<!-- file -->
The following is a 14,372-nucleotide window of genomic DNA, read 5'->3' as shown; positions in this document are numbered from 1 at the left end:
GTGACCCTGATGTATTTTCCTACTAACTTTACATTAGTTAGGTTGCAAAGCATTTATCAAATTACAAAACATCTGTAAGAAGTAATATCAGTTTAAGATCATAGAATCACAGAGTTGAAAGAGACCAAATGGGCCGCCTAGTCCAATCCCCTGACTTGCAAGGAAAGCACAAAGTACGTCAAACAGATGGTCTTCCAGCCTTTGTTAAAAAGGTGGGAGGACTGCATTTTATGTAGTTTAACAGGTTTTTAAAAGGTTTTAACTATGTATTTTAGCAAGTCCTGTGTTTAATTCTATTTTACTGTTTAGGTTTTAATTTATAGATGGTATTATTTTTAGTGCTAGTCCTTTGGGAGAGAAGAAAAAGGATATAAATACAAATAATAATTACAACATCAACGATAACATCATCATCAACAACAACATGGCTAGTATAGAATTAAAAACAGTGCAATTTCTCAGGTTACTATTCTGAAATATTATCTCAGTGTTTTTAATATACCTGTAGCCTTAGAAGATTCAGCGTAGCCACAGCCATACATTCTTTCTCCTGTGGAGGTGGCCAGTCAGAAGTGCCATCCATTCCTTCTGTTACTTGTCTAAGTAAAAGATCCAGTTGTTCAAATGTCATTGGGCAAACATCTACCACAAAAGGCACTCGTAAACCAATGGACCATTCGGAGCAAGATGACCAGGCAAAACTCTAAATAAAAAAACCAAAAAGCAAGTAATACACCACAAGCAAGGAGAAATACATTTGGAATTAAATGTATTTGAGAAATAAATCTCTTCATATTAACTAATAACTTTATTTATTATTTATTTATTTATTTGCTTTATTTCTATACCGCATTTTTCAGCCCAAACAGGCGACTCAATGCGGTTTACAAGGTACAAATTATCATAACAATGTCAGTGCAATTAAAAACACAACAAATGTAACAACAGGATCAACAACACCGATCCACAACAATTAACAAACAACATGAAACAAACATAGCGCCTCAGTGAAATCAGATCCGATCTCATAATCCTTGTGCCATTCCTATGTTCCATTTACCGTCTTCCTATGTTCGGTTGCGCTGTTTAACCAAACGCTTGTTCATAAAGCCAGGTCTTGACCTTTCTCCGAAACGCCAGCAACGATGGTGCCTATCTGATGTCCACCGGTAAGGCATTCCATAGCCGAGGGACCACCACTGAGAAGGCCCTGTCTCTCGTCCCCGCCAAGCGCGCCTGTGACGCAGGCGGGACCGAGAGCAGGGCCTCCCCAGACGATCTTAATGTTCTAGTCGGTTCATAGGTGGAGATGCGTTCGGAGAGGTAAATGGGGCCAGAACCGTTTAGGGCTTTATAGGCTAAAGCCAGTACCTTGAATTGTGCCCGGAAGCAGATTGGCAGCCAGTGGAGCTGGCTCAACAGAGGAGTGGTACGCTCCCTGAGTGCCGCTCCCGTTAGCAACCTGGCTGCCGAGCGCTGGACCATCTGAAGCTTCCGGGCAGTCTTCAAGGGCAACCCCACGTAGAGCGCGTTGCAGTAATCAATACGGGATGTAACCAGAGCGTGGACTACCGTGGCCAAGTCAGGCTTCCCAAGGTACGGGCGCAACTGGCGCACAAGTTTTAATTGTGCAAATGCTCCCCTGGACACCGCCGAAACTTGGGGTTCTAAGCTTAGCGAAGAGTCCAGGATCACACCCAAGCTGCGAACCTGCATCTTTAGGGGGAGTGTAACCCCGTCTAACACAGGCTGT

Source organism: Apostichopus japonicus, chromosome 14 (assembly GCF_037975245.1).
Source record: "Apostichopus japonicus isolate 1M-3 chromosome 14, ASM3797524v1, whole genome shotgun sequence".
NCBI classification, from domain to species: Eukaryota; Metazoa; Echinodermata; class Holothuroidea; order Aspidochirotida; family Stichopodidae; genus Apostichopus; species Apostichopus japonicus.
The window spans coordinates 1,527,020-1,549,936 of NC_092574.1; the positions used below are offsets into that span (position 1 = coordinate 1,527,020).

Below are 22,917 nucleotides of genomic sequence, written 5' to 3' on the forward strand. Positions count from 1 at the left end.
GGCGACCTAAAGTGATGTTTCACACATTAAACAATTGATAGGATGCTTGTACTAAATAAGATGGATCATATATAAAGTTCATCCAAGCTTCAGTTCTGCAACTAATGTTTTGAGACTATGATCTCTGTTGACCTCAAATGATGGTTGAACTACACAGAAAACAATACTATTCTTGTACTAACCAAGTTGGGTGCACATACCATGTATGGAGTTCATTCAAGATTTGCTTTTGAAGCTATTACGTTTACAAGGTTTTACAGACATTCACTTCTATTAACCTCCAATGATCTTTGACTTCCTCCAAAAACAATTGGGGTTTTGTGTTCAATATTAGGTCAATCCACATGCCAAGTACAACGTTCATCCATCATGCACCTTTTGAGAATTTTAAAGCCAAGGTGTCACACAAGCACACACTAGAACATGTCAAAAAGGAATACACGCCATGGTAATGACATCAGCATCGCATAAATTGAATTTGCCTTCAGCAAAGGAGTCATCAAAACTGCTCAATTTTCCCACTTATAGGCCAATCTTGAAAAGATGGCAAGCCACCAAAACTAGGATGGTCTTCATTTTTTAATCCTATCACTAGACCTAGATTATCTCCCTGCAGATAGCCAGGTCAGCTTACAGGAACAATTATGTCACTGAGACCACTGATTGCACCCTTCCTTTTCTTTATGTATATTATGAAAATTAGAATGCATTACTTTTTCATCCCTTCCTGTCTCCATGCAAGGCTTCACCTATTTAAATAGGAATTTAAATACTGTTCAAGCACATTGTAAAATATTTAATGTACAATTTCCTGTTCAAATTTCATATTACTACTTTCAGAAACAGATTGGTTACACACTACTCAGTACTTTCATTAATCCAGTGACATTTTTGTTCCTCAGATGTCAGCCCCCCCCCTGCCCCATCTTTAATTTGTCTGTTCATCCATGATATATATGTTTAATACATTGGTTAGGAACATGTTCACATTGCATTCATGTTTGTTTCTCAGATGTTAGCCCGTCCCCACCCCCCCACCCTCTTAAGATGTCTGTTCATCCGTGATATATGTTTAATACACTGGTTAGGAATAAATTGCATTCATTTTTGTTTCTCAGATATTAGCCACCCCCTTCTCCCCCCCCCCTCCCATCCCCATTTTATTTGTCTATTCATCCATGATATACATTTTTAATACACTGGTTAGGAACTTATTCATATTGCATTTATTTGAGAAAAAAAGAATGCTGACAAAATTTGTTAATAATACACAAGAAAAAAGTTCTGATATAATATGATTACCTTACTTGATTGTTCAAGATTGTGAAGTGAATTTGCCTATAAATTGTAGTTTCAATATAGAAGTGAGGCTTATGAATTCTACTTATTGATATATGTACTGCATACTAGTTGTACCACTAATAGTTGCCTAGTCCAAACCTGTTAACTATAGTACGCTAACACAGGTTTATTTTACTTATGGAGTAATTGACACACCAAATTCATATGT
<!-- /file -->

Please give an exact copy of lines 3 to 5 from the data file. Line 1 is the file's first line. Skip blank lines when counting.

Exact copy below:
Source organism: Apostichopus japonicus, chromosome 14 (assembly GCF_037975245.1).
Source record: "Apostichopus japonicus isolate 1M-3 chromosome 14, ASM3797524v1, whole genome shotgun sequence".
NCBI classification, from domain to species: Eukaryota; Metazoa; Echinodermata; class Holothuroidea; order Aspidochirotida; family Stichopodidae; genus Apostichopus; species Apostichopus japonicus.